Disparities in Age-Associated Cognitive Decline Between African-American and Caucasian Populations: The Roles of Health Literacy and Education

Vishal K. Gupta*, Michael Winter, Howard Cabral, Lori Henault, Katherine Waite, Amresh Hanchate, Timothy W. Bickmore, Michael S. Wolf, Michael K. Paasche-Orlow

*Corresponding author for this work

Research output: Contribution to journalArticlepeer-review

23 Scopus citations


Objectives: To examine health literacy as a mediator of racial disparities in cognitive decline as measured by executive function in elderly adults. Design: Prospective cohort study. Setting: Secondary analysis of ElderWalk trial in Boston, Massachusetts. Participants: English-speaking African-American and Caucasian individuals in a walking intervention for community-dwelling adults aged 65 and older without dementia at baseline who completed baseline and 12-month evaluations (N = 198). Measurements: Health literacy was measured using the Short Test of Functional Health Literacy in Adults. Fluid and crystallized cognitive functions were measured at baseline and 12 months using the Trail-Making Test Part B minus Part B (TMT B–A) and the Controlled Oral Word Association Test (COWAT). Associations between health literacy and 12-month cognitive decline were modeled using multivariate linear regression. Results: Participants with higher health literacy and education experienced less cognitive decline than those with limited health literacy according to the TMT B–A (P =.01). After adjusting for covariates, Caucasian participants (n = 63) experienced less decline than African-American participants (n = 135) on TMT B–A (P =.001) and COWAT (P =.001). Adjusting for health literacy led to a 25.3% decrease in the point estimate for racial difference in TMT B–A and a 19.5% decrease in COWAT. Although independently related to cognitive decline, educational attainment did not mediate racial differences. Conclusion: Health literacy is a partial mediator of racial disparities in cognitive decline. These results indicate the need to develop interventions to mitigate cognitive decline that individuals with low heath literacy can use and to modify the healthcare environment to better accommodate this population.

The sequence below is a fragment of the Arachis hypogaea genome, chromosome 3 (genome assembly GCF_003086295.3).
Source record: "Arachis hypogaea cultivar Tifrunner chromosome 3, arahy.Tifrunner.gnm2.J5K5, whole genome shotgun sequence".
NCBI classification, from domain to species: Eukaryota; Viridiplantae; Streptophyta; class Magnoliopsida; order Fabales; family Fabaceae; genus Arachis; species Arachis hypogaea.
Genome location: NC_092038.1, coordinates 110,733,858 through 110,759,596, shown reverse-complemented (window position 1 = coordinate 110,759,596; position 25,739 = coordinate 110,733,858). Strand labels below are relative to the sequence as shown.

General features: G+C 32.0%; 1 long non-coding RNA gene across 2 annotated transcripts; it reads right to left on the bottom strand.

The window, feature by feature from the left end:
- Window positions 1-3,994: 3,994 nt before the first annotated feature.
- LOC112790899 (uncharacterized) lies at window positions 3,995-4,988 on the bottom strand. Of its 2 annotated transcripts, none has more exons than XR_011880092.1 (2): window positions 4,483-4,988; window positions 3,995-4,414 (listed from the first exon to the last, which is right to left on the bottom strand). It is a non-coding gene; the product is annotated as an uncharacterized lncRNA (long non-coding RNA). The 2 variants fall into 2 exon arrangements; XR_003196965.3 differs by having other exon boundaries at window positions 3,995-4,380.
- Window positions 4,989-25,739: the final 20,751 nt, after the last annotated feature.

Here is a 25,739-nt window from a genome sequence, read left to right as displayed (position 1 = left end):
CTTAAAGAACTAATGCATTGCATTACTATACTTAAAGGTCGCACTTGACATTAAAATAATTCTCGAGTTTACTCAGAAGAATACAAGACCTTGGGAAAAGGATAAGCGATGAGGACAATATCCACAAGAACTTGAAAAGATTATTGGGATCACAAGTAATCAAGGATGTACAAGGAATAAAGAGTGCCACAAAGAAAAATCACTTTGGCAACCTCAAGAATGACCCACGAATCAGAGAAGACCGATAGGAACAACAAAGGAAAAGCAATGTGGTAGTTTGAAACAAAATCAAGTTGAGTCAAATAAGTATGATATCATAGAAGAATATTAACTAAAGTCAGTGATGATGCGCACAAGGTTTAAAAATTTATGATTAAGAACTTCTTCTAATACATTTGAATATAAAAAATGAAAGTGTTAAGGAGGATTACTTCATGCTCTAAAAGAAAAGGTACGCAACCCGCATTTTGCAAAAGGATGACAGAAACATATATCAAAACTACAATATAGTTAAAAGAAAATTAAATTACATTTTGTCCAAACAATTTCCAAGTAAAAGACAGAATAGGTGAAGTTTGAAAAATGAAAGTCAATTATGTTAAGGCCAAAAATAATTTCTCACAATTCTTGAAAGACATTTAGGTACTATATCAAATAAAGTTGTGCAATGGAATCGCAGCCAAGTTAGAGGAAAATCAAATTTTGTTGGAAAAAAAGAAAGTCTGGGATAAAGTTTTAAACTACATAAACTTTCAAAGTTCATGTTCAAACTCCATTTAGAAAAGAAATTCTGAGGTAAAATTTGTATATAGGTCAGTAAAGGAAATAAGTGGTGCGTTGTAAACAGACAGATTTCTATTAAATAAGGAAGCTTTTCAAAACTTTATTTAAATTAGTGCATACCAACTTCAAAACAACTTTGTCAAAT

Original languageEnglish (US)
Pages (from-to)1716-1723
Number of pages8
JournalJournal of the American Geriatrics Society
Issue number8
StatePublished - Aug 1 2016


  • cognitive decline
  • health literacy
  • racial disparities

ASJC Scopus subject areas

  • Geriatrics and Gerontology


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